Barbara Stebbins-Boaz, Associate Professor of Biology
Title: Environmental Health Research Collaborative Takes Flight on a LARC

Abstract: Environmental health is concerned with the air we breathe, the water we drink, the soil upon which we grow crops, the food we consume, and the products we use on our bodies, in our homes, and at work. It is both a discipline and a social movement that aims to promote human health and wellbeing. Effective environmental health research—and activism—requires knowledge of myriad intersections between nonhuman and human organisms, and natural and built environments. In this colloquium, we will introduce our ongoing exploration of environmental health work, in the lab, on the road, and in the classroom. We will present highlights from our LARC summer research collaborative which took us up and down the Willamette Valley, visiting relevant agencies and laboratories and closely investigating local environmental health concerns, including pesticide use in parks and agricultural fields, diesel fuel use, BPAs in food and water containers, toxins in daycare settings, the osteosarcoma outbreak in West Salem, and neurotoxins used in dry cleaning. We will also share ways in which we have integrated environmental health themes in our courses and how we envision expanding Willamette’s contribution to this work.

Please feel free to invite students to attend this talk.

We look forward to seeing you there.

Doreen Simonsen and Bobby Brewer-Wallin
Faculty Colloquium Coordinators


An Uncanny Evening

Please join us for the second event in the Fall 2015 Hallie Ford Literary Series at Willamette: “An Uncanny Evening,” a performance of stories from The Uncanny Reader, edited by Marjorie Sandor, on Wednesday, October 28. The event will take place at 7:30 p.m. in the Hatfield Room of Willamette’s library and is free and open to the public.

The Uncanny Reader is the first anthology of its kind to focus on the literary uncanny, “from the deeply unnerving to the possibly supernatural,” with stories by writers as various as Edgar Allan Poe, Shirley Jackson, and Karen Russell, as well as stories by lesser known writers from around the world. What the stories share is “an increasingly unstable sense of self, home, and planet.”

Marjorie Sandor is the author of four books, most recently The Late Interiors: A Life Under Construction. Her story collection Portrait of My Mother, Who Posed Nude in Wartime, won the 2004 National Jewish Book Award in Fiction, and an essay collection, The Night Gardener: A Search for Home, won the 2000 Oregon Book Award for literary nonfiction. She is a professor of creative writing at Oregon State University.

She will be joined this evening by a troupe of musicians and actors who will perform excerpts from several stories, complete with eerie music, talking dolls, and visits from Sigmund Freud. Perfect preparation for Halloween.

Watch a trailer for The Uncanny Reader here: https://www.youtube.com/watch?v=H84Bhp2r1gQ


An Uncanny Evening with Marjorie Sandor and Friends

Please join us for the second event in the Fall 2015 Hallie Ford Literary Series at Willamette: “An Uncanny Evening,” a performance of stories from The Uncanny Reader, edited by Marjorie Sandor, on Wednesday, October 28. The event will take place at 7:30 p.m. in the Hatfield Room of Willamette’s library and is free and open to the public.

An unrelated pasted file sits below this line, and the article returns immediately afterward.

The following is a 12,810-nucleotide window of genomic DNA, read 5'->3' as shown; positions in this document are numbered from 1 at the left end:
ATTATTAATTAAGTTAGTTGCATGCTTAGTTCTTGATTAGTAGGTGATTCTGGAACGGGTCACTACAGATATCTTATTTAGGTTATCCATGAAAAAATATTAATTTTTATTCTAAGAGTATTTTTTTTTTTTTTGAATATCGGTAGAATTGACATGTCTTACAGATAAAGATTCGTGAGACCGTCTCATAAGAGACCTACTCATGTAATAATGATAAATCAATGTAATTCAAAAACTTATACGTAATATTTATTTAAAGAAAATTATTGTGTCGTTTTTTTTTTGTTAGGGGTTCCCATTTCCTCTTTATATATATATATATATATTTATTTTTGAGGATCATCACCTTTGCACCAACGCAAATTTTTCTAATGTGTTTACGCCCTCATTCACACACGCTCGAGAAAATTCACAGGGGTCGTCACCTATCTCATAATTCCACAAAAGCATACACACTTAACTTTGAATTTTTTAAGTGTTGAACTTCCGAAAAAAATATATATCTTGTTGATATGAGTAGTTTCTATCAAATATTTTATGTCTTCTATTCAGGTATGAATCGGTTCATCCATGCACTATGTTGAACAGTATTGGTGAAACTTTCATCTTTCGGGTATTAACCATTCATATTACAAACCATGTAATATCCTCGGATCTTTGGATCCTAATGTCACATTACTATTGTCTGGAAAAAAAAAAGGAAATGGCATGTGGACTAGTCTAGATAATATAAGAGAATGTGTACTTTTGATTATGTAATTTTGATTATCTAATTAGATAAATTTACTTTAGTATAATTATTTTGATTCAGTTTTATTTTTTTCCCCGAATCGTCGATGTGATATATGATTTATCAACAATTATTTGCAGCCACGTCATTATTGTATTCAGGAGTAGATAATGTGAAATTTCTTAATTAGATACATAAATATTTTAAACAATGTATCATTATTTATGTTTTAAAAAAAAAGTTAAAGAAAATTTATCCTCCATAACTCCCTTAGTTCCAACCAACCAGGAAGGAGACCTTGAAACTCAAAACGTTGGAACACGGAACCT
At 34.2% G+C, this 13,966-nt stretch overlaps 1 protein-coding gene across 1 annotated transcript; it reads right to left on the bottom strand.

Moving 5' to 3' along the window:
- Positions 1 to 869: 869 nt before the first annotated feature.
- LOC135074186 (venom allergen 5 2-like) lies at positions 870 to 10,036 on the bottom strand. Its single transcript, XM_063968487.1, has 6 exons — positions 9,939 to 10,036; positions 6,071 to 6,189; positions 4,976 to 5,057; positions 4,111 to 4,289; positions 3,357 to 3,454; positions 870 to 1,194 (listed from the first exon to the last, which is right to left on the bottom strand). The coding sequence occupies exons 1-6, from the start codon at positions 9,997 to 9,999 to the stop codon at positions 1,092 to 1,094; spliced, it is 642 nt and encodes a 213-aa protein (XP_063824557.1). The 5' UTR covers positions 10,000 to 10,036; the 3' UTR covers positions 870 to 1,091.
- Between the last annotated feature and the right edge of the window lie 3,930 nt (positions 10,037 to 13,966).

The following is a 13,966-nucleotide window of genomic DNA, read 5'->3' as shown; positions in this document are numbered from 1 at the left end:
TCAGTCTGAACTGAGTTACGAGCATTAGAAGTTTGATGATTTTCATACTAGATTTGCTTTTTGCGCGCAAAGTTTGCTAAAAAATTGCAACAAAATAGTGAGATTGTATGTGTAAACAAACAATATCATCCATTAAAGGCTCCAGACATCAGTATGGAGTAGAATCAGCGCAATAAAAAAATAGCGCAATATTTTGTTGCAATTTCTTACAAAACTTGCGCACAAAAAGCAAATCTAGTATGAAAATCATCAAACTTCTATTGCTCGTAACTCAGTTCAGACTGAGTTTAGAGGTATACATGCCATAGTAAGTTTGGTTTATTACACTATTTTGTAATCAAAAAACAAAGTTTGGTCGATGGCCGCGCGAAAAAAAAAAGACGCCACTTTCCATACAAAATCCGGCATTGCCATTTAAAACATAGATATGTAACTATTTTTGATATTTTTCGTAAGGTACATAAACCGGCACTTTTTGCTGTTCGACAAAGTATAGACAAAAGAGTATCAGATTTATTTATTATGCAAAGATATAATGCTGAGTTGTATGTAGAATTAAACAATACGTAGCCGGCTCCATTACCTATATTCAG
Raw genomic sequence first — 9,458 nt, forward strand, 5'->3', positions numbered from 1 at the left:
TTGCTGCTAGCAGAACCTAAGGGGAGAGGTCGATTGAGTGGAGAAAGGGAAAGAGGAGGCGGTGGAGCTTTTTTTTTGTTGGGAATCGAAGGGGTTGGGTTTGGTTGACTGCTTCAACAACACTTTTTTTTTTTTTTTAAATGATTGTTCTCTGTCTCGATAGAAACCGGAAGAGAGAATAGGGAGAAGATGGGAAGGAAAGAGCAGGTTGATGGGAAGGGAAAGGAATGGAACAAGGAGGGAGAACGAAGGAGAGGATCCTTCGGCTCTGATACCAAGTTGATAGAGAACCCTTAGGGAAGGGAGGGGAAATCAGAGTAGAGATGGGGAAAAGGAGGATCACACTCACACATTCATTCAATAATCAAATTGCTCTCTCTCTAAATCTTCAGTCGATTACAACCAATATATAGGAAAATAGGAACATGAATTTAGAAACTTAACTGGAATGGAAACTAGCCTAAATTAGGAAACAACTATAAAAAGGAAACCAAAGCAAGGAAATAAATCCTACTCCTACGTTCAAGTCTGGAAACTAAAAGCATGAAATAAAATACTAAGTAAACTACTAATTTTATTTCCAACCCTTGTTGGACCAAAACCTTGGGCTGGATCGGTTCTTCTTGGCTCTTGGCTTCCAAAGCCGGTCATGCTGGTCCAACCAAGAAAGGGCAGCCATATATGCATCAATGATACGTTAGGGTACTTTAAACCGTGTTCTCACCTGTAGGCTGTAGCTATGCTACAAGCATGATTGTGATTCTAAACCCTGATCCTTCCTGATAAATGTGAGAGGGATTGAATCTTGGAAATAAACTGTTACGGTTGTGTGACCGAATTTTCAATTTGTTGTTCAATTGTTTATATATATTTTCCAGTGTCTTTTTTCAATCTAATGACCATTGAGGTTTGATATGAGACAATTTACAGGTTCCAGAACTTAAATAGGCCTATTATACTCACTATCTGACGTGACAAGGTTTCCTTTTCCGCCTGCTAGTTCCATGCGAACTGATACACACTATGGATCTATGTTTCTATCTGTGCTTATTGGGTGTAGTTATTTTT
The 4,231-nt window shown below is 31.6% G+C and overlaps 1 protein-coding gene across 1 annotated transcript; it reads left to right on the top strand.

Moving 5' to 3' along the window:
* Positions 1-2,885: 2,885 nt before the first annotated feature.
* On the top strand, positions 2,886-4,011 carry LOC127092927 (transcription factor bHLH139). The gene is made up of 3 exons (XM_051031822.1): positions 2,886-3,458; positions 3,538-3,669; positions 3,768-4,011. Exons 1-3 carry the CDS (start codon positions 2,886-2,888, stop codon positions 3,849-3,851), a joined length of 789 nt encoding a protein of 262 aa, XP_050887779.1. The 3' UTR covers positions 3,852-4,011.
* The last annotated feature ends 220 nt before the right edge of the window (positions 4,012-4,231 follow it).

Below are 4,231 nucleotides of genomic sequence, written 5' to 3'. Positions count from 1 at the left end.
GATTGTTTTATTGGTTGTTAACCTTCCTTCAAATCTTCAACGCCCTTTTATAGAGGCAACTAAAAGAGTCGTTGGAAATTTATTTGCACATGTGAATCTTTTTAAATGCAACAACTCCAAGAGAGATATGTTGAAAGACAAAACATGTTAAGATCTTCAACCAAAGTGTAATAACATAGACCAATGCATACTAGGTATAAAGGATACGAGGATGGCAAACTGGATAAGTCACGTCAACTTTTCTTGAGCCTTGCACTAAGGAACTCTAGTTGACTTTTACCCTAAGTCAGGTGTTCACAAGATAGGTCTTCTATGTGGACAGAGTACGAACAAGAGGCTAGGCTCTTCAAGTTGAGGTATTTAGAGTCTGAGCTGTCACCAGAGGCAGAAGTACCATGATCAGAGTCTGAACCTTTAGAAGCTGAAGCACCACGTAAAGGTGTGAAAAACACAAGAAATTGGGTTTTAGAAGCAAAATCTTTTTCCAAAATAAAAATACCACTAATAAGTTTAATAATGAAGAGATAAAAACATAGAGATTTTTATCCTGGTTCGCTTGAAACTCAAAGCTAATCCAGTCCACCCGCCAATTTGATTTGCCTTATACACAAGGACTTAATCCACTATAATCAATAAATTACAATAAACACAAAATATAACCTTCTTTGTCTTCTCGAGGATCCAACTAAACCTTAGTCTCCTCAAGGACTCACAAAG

The Uncanny Reader is the first anthology of its kind to focus on the literary uncanny, “from the deeply unnerving to the possibly supernatural,” with stories by writers as various as Edgar Allan Poe, Shirley Jackson, and Karen Russell, as well as stories by lesser known writers from around the world. What the stories share is “an increasingly unstable sense of self, home, and planet.”

Marjorie Sandor is the author of four books, most recently The Late Interiors: A Life Under Construction. Her story collection Portrait of My Mother, Who Posed Nude in Wartime, won the 2004 National Jewish Book Award in Fiction, and an essay collection, The Night Gardener: A Search for Home, won the 2000 Oregon Book Award for literary nonfiction. She is a professor of creative writing at Oregon State University.

She will be joined this evening by a troupe of musicians and actors who will perform excerpts from several stories, complete with eerie music, talking dolls, and visits from Sigmund Freud. Perfect preparation for Halloween.

Watch a trailer for The Uncanny Reader here: https://www.youtube.com/watch?v=H84Bhp2r1gQ.

Post Courtesy of Scott Nadelson.


Faculty Colloquium: My Case is Altered

 

Dear Colleagues,

Please join us this Friday, October 2nd at 3:00 in a special place, Room 202 in the M. Lee Pelton Theatre Building for our fifth Faculty Colloquium of this semester.  Treats will be provided.
Bobby Brewer-Wallin, Associate Professor of Theatre and
Struan Leslie, Director of My Case Is Altered. Mellon Learning by Creating Visiting Artist.(Follow this link to see a video about this upcoming production)
 
Title:  My Case is Altered: Tales of a Roaring Girl

Abstract:
My Case is Altered: Tales of a Roaring Girl explores and transforms current perceptions of race, class, gender, and identity by challenging the audience to consider their pre-conceived notions about an actor performing outside and beyond her normative roles. Solo performer, Lisa Gaye Dixon—a black woman born and raised in middle America—investigates her connections to the world of theatre and the world at large via disparate texts, personalities, and topics ancient & modern. This personal journey of transformation and self-recognition ranges from Queen Elizabeth I, Margaret Thatcher, & Julius Caesar to American Football, Classical Theatre, & Hip Hop music. This colloquium presentation focuses on the process of developing a new solo performance work, working with collaborators across four time zones and two continents, and the ways visual image research is used to make direct connections to the text and to the body.

Please feel free to invite students to attend this talk.

We look forward to seeing you there.

Doreen Simonsen and Bobby Brewer-Wallin
Faculty Colloquium Coordinators